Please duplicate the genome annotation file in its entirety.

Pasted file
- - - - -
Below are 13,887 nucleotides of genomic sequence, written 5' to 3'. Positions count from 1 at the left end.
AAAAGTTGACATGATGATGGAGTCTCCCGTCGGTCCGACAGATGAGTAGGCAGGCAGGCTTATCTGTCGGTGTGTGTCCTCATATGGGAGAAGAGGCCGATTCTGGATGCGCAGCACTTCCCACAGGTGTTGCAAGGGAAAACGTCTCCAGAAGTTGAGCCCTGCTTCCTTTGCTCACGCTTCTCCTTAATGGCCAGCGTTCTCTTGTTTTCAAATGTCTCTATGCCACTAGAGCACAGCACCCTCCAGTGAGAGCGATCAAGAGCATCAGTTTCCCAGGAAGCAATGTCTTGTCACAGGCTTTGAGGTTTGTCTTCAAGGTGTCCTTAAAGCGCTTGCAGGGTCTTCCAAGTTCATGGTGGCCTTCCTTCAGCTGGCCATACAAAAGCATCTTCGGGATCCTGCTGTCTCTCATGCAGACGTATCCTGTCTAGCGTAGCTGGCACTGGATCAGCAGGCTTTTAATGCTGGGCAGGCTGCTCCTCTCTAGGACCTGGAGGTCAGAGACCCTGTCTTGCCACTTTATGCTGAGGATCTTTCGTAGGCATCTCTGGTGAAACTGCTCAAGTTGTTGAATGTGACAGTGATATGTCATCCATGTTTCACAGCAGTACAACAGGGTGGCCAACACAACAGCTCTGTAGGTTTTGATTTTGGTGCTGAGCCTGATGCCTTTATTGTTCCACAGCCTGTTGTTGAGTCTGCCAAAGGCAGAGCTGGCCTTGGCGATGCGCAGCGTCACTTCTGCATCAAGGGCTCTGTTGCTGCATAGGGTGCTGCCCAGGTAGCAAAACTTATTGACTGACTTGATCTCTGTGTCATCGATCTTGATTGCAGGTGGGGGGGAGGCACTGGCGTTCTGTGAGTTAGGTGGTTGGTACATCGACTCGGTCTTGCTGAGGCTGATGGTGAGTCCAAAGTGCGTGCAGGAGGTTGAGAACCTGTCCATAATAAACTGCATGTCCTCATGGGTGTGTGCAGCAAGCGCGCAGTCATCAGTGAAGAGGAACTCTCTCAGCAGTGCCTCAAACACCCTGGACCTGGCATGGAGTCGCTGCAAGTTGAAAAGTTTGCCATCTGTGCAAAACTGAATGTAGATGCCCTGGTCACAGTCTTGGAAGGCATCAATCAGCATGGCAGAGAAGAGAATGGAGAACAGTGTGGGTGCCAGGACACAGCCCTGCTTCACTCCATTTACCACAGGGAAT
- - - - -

Below are 13,887 nucleotides of genomic sequence, written 5' to 3'. Positions count from 1 at the left end.
AAAAGTTGACATGATGATGGAGTCTCCCGTCGGTCCGACAGATGAGTAGGCAGGCAGGCTTATCTGTCGGTGTGTGTCCTCATATGGGAGAAGAGGCCGATTCTGGATGCGCAGCACTTCCCACAGGTGTTGCAAGGGAAAACGTCTCCAGAAGTTGAGCCCTGCTTCCTTTGCTCACGCTTCTCCTTAATGGCCAGCGTTCTCTTGTTTTCAAATGTCTCTATGCCACTAGAGCACAGCACCCTCCAGTGAGAGCGATCAAGAGCATCAGTTTCCCAGGAAGCAATGTCTTGTCACAGGCTTTGAGGTTTGTCTTCAAGGTGTCCTTAAAGCGCTTGCAGGGTCTTCCAAGTTCATGGTGGCCTTCCTTCAGCTGGCCATACAAAAGCATCTTCGGGATCCTGCTGTCTCTCATGCAGACGTATCCTGTCTAGCGTAGCTGGCACTGGATCAGCAGGCTTTTAATGCTGGGCAGGCTGCTCCTCTCTAGGACCTGGAGGTCAGAGACCCTGTCTTGCCACTTTATGCTGAGGATCTTTCGTAGGCATCTCTGGTGAAACTGCTCAAGTTGTTGAATGTGACAGTGATATGTCATCCATGTTTCACAGCAGTACAACAGGGTGGCCAACACAACAGCTCTGTAGGTTTTGATTTTGGTGCTGAGCCTGATGCCTTTATTGTTCCACAGCCTGTTGTTGAGTCTGCCAAAGGCAGAGCTGGCCTTGGCGATGCGCAGCGTCACTTCTGCATCAAGGGCTCTGTTGCTGCATAGGGTGCTGCCCAGGTAGCAAAACTTATTGACTGACTTGATCTCTGTGTCATCGATCTTGATTGCAGGTGGGGGGGAGGCACTGGCGTTCTGTGAGTTAGGTGGTTGGTACATCGACTCGGTCTTGCTGAGGCTGATGGTGAGTCCAAAGTGCGTGCAGGAGGTTGAGAACCTGTCCATAATAAACTGCATGTCCTCATGGGTGTGTGCAGCAAGCGCGCAGTCATCAGTGAAGAGGAACTCTCTCAGCAGTGCCTCAAACACCCTGGACCTGGCATGGAGTCGCTGCAAGTTGAAAAGTTTGCCATCTGTGCAAAACTGAATGTAGATGCCCTGGTCACAGTCTTGGAAGGCATCAATCAGCATGGCAGAGAAGAGAATGGAGAACAGTGTGGGTGCCAGGACACAGCCCTGCTTCACTCCATTTACCACAGGGAAT